The diversity of face shape, colour and texture makes portrait photography an enduring fascination for many. Taking a great portrait photograph takes a lot of practice, and there are so many ways to go in terms of style. In honour of one of perhaps the most classical photo genre, today we look at portrait photography in greater detail.

Different types of portrait photograph

Think portrait photography is too restrictive?Not sure portrait photography is your bag? You don’t need to be straight laced to concentrate on the face! Types of portrait photography include:

  • Traditional: the subject looks directly at the camera and the face is the main element of the image
  • Environment: the subject in their working environment (a baker kneading dough etc.)
  • Candid: an image taken without the knowledge of the subject
  • Lifestyle: a photograph that depicts the lifestyle of the subject/s (a family laughing together etc.)

Famous portrait photographers

There are many well-renowned portrait photographers. Below is just a tiny selection of the big names who have caught the attention of the world with their individual takes on the art of capturing the face.

Annie Leibovitz is considered one of America’s great portrait photographers, capturing images of John Lennon on the day of his death and changing the look of Rolling Stone magazine as chief photographer. She is now well-known for her work with Vanity Fair.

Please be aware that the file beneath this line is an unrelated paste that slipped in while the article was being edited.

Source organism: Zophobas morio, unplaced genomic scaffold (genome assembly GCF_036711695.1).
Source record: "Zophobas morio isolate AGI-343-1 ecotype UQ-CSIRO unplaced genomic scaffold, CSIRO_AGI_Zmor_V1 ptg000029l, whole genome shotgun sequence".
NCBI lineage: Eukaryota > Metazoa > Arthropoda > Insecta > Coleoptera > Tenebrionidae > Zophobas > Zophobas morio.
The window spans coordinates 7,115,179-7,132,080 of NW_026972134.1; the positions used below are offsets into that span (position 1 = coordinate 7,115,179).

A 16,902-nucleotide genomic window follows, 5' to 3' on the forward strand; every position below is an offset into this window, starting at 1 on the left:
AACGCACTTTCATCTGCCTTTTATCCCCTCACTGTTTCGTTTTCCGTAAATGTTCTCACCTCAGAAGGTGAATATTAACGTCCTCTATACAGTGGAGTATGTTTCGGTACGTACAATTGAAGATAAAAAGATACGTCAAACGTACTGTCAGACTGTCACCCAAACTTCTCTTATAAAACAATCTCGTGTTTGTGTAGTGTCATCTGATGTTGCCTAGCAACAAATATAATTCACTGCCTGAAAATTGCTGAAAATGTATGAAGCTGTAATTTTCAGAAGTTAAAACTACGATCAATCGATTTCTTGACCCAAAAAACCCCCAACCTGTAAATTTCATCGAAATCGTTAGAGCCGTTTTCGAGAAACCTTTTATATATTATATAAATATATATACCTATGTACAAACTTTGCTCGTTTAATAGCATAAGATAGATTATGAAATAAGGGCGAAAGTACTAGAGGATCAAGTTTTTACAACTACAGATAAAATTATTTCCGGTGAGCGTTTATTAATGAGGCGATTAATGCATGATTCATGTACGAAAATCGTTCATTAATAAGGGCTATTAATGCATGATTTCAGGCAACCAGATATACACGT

Trademark: use of bold colours

Steve McCurry is most famous for his photo ‘Afghan Girl’. This photo was taken in a refugee camp in Peshawar, Pakistan – National Geographic named it the most recognised photo.

Trademark: his photojournalism

Jimmy Nelson has taken photographs of indigenous and tribal people in more than 16 countries. He is a British photojournalist and photographer.

Trademark: tribal and indigenous people

What equipment?

As with most photography, its best to learn the craft first and then invest in more expensive equipment as you grow with confidence.

Zoom lenses are great for portrait photography as they allow the photographer to get mid-shots and tight head shots, as well as zooming out for the full-length shots. Your subject can relax into their position and you don’t need to move the camera itself.

A tripod is also a good tool as this will stabilise the camera so you can focus on getting the best image with the zoom lens – perfect for a traditional portrait photograph.

A light modifier, such as a softbox, will give you the best possible light and can really make the shot.

Want to know more about the ins and outs of portrait photography? Be sure to also read our post on whether people really have a best side in portrait photography. All this knowledge in portrait photography could lead to great gifts for your loved ones. Who wouldn’t want an excellent portrait photograph of themselves or those close to them turned into a canvas print?